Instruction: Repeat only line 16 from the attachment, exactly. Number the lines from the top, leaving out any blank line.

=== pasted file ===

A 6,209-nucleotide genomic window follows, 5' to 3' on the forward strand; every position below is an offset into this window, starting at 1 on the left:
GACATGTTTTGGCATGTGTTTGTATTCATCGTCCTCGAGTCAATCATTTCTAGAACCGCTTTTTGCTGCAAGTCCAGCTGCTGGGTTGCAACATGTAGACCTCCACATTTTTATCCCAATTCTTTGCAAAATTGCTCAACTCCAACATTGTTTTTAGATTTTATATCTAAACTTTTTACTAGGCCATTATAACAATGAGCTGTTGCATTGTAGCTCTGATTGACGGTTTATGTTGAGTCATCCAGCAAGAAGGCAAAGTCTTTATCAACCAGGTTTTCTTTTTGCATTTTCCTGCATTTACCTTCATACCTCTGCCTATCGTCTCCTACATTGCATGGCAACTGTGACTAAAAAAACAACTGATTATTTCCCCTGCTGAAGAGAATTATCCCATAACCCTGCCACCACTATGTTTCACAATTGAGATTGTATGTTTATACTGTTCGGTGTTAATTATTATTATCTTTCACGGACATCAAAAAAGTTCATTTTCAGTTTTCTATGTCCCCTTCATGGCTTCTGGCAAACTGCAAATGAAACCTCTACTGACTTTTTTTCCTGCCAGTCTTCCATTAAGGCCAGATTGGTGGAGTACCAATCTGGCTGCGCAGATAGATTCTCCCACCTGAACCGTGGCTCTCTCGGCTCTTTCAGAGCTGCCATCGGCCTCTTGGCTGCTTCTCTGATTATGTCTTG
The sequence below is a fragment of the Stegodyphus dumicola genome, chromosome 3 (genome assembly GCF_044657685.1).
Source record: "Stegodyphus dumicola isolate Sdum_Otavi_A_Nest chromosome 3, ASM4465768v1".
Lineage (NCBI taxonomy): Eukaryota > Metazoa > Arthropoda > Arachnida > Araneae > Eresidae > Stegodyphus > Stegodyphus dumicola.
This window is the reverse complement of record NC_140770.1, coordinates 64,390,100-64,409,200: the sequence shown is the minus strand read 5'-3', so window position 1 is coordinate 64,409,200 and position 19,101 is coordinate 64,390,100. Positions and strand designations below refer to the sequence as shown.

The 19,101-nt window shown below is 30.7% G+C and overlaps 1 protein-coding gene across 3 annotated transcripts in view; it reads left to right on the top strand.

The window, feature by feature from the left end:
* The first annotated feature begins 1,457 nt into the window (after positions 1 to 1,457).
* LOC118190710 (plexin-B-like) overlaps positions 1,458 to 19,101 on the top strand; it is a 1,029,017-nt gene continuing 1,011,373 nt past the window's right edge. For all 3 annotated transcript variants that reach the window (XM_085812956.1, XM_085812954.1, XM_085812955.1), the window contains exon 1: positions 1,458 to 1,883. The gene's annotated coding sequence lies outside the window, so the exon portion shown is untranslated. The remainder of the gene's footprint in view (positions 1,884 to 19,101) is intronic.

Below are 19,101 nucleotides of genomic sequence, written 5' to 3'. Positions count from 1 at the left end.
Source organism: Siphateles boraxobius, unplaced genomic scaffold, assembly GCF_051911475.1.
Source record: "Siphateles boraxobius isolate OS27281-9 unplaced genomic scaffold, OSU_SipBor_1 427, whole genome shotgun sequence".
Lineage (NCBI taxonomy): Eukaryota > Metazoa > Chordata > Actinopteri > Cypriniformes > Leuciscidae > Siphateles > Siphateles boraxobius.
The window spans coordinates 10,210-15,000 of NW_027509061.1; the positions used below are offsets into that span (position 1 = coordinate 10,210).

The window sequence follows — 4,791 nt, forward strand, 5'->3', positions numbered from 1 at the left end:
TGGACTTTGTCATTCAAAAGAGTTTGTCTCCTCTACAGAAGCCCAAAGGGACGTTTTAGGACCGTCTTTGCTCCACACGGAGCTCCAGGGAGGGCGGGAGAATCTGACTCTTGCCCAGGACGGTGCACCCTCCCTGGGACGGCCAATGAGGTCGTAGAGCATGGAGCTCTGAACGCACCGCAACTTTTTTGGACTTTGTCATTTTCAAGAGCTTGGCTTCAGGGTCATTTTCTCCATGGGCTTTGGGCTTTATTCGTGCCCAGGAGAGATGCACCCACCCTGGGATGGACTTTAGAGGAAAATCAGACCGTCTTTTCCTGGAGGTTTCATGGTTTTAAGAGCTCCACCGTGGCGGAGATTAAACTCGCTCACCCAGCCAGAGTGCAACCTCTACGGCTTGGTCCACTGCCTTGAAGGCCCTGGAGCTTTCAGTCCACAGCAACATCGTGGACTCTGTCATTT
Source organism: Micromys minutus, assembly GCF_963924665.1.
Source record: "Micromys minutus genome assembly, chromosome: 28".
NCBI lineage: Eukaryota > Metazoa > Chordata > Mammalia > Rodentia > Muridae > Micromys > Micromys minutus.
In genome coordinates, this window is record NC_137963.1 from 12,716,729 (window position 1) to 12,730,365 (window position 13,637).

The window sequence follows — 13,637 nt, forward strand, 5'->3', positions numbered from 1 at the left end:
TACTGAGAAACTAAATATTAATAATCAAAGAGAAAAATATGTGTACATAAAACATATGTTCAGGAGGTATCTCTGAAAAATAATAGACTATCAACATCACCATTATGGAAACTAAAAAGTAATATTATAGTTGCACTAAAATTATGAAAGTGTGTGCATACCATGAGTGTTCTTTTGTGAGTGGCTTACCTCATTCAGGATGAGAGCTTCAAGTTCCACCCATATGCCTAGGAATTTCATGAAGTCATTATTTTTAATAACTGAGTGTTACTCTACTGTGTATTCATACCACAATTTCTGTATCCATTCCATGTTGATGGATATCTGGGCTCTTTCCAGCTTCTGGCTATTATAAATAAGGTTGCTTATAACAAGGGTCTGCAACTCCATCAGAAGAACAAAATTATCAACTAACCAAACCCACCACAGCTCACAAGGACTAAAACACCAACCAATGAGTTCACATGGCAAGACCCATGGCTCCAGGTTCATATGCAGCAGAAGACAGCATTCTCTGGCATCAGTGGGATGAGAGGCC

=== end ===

The window sequence follows — 4,791 nt, forward strand, 5'->3', positions numbered from 1 at the left end: